Mahler Symphony No. 7 Surround

San Francisco Symphony Mahler No. 7 Cover Image

Complete Album 9624 PCM Surround
(FLAC - 2.92GB):

$40.00 USD

Complete Album 2.8MHz DSD - Surround (DSF - 9.30GB):

$50.00 USD

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Michael Tilson Thomas, conductor

Recorded live at
Davies Symphony Hall
San Francisco,
March 9-12, 2005

This recording of Mahler’s Symphony No. 7 was made possible by the encouragement and generous leadership funding of Mr. Gordon Getty. Additional support was provided by The Buffett Fund of the Community Foundation for Monterey County.

Special thanks to David Kawakami and Colin Cigarran of the Sony Super Audio CD project.

Producer: Andreas Neubronner
Balance Engineer: Peter Laenger
Tape Operator: Martin Nagorni
Editing, Remixing, and Mastering: Andreas Neubronner
Technical Assistance: Jack Vad
Art Direction and Design: Alan Trugman
Cover Photo: Michele Clement
Inside Cover Photo: Terrance McCarthy
Mahler Photo: Bildarchiv d. ÖNB, Wien
Editorial: Larry Rothe
Mahler Symphony No. 7, Critical Edition Bote & Bock,
a Boosey & Hawkes Company, Publisher

Mahler Symphony No. 7 in E minor

When Mahler began his Seventh Symphony, he started in the middle. As he told the Swiss critic William Ritter, the structure is symmetrical—three night pieces, with a finale representing bright day, and a first movement as foundation for the whole. Indeed, the first and last movements flank three character pieces, which are themselves symmetrical in that the first and third are called Nachtmusik.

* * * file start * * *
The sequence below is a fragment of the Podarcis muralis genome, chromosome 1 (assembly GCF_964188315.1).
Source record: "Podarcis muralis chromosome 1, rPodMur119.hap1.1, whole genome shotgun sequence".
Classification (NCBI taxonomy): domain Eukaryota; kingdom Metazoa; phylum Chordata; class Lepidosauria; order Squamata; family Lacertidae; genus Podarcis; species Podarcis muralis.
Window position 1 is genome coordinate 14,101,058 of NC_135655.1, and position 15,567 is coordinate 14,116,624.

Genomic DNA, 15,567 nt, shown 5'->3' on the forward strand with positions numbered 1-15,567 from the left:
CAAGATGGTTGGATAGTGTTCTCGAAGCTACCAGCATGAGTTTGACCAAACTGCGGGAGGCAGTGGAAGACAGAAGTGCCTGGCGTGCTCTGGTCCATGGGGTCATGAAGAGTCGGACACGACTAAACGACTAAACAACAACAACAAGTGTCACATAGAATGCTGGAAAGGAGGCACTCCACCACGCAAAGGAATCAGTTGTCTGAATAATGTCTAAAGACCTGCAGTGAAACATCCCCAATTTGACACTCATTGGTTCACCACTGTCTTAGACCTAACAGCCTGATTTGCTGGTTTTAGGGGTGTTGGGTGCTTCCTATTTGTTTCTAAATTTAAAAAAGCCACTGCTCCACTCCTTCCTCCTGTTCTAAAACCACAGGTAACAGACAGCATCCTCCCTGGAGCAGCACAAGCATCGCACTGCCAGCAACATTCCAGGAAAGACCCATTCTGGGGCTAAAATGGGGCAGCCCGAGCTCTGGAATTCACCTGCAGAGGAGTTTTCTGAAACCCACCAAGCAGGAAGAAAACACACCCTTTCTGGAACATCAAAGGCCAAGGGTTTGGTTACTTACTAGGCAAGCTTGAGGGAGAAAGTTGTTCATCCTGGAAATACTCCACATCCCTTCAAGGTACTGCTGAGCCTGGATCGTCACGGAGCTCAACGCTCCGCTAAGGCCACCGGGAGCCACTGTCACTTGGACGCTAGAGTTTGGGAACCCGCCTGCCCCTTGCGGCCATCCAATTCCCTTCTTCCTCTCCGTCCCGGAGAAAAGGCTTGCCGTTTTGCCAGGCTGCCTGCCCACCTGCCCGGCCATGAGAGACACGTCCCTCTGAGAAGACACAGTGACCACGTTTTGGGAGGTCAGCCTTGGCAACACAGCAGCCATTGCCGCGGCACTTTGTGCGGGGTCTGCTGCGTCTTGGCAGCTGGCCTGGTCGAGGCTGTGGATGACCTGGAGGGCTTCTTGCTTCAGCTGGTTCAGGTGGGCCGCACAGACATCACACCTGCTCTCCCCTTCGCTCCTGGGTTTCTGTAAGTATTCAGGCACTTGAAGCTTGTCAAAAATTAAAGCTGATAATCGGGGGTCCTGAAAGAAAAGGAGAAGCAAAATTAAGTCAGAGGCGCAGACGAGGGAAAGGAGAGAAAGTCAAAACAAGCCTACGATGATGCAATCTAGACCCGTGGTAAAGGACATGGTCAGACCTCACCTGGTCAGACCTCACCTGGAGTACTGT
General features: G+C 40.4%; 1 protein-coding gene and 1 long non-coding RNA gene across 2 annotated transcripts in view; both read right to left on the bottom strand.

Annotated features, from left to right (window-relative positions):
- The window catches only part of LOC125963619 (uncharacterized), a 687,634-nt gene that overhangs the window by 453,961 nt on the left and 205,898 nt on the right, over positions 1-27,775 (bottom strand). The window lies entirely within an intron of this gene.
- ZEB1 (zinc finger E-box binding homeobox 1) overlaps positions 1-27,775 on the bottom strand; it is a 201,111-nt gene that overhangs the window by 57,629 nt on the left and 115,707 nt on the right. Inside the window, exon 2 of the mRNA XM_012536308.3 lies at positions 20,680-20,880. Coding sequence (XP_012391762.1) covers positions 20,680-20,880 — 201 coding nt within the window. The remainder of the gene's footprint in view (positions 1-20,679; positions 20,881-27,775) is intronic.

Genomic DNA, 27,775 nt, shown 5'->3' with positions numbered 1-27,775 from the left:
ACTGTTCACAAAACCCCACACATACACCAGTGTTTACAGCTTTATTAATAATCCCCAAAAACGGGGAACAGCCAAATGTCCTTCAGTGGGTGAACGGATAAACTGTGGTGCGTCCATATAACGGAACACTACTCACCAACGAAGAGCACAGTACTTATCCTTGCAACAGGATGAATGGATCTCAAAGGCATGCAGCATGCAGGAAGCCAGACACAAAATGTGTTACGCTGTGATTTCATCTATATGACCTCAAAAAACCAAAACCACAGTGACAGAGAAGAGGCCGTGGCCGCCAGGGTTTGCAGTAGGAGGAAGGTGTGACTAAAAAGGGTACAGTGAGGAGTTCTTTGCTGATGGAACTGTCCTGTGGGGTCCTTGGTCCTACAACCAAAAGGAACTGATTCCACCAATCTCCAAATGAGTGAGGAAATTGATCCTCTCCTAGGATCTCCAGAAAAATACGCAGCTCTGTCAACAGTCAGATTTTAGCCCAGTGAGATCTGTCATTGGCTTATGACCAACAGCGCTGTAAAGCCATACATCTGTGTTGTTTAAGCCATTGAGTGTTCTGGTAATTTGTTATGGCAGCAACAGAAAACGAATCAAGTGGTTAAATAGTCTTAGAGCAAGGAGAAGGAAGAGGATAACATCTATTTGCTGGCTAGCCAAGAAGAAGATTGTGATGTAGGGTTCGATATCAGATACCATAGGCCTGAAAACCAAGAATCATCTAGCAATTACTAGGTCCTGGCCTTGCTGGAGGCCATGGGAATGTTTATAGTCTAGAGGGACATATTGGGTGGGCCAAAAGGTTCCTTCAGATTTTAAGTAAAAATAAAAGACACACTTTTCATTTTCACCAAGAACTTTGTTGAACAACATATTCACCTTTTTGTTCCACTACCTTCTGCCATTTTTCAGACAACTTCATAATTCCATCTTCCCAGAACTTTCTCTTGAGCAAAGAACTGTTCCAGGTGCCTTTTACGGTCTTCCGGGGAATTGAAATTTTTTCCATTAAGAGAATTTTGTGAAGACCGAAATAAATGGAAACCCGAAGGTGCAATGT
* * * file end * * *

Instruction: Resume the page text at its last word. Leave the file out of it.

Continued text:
It was with these two night musics that Mahler began this score in the summer of 1904—a happy summer in a happy year. From his felicity at Maiernigg on the Wörther See, Mahler had wrested his most tragic music so far, the shattering close of his Sixth Symphony and the last two Kindertotenlieder. Rightly it has been said that no composer’s music is as autobiographical as Mahler’s, but we must heed his stricture that his symphonies are “not just the diary of an opera director.”

Even before the finale of the Sixth Symphony was complete, Mahler drew what he called the architectural sketches for the Seventh. It was the first time he had worked on two symphonies simultaneously. But summer came to an end, and with it the Maiernigg idyll. Mahler plunged into a frenetic year. In June 1905, he was finally free to head back to Maiernigg. Returning to his manuscripts was always part joyous anticipation, part nervous apprehension. It was one thing to be at Maiernigg again, another to invent the framework into which to fit his two Nachtmusiken. He could not find the way in. Despairing, he took off alone for the Dolomites. Hiking around Lake Misurina had released his creative energies in the past, but this time nothing happened. Profoundly depressed, he returned. He took the express to Klagenfurt, then the local as far as Krumpendorf, where he was rowed across the lake. With the first dipping of the oars into the water, he recalled later, “the theme of the introduction (or rather, its rhythm, its atmosphere) came to me...”

—excerpt from liner notes by Michael Steinberg